Mahaney took a leave of absence in 2011 after other pastors in the Sovereign Grace network charged him with “expressions of pride, unentreatability, deceit, sinful judgment and hypocrisy.” Six months later, the group reinstated Mahaney, declaring full confidence in him. Last October, the same month that the lawsuit was filed, Mahaney told the Sovereign Grace board that he would step down to focus on pastoral ministry. Two months later, the flagship church Mahaney started in Gaithersburg, Md., Covenant Life Church, voted to leave the Sovereign Grace network.
Several leading evangelical pastors and authors have come to the defense of a pastor accused in a lawsuit for covering up sexual abuse of children.
C. J. Mahaney was named as a defendant in a lawsuit, which charged that he and other leaders of Sovereign Grace Ministries permitted the abuse of children to occur in churches that formed part of the group. Sovereign Grace, an association of 80 Reformed evangelical churches, is based in Louisville, Ky.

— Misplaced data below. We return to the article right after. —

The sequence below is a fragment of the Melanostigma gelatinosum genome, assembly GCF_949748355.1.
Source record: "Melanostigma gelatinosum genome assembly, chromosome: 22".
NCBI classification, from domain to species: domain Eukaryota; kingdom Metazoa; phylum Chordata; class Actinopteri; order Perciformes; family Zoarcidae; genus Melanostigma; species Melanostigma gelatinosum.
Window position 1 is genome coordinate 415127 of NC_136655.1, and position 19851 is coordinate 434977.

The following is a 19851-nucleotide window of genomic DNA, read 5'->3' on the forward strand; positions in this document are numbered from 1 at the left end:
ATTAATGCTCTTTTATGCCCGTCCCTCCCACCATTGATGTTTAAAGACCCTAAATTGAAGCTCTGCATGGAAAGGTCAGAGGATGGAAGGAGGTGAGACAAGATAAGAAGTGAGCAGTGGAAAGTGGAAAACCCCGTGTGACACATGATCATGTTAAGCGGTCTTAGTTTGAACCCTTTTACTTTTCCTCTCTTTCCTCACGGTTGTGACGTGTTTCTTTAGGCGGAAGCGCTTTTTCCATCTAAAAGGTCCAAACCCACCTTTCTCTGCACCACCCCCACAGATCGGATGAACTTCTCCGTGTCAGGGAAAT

Maryland Judge Sharon V. Burrell dismissed the lawsuit ruling that nine of 11 plaintiffs waited too long to sue under the statute of limitations. Their attorney plans to appeal the judge’s decision.
After the dismissal, leading evangelicals are stepping up to defend Mahaney.
“We have stood beside our friend, C. J. Mahaney, and we can speak to his personal integrity,” wrote Al Mohler, president of The Southern Baptist Theological Seminary; Ligon Duncan, pastor of First Presbyterian Church of Jackson, Miss.; and Mark Dever, pastor of Capitol Hill Baptist Church in Washington, D.C.
The trio, who said they did not want to comment on the case while it was still in court, posted the letter on the Together for the Gospel Facebook page. Together for the Gospel is a biennial Christian conference the three founded with Mahaney.
Early Friday (May 24) morning, a string of negative comments had been posted on the Facebook wall, and the post was moved to the Together for the Gospel website.
But not everyone is rushing to Mahaney’s defense. Boz Tchividjian, a law professor and executive director of Godly Response to Abuse in the Christian Environment (GRACE), which has investigated sex abuse allegations, found omissions in the pastors’ statement.